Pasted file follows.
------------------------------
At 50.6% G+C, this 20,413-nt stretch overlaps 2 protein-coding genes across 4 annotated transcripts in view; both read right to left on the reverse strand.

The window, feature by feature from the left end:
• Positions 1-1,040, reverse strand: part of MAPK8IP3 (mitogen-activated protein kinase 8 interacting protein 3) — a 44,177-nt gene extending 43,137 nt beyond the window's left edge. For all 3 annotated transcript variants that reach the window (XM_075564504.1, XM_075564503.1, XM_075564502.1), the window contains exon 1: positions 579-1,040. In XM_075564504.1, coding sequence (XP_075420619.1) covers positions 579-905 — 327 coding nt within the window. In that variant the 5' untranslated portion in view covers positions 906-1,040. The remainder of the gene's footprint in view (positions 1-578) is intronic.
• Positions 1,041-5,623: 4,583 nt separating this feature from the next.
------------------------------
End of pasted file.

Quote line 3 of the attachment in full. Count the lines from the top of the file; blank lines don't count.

• Positions 1-1,040, reverse strand: part of MAPK8IP3 (mitogen-activated protein kinase 8 interacting protein 3) — a 44,177-nt gene extending 43,137 nt beyond the window's left edge. For all 3 annotated transcript variants that reach the window (XM_075564504.1, XM_075564503.1, XM_075564502.1), the window contains exon 1: positions 579-1,040. In XM_075564504.1, coding sequence (XP_075420619.1) covers positions 579-905 — 327 coding nt within the window. In that variant the 5' untranslated portion in view covers positions 906-1,040. The remainder of the gene's footprint in view (positions 1-578) is intronic.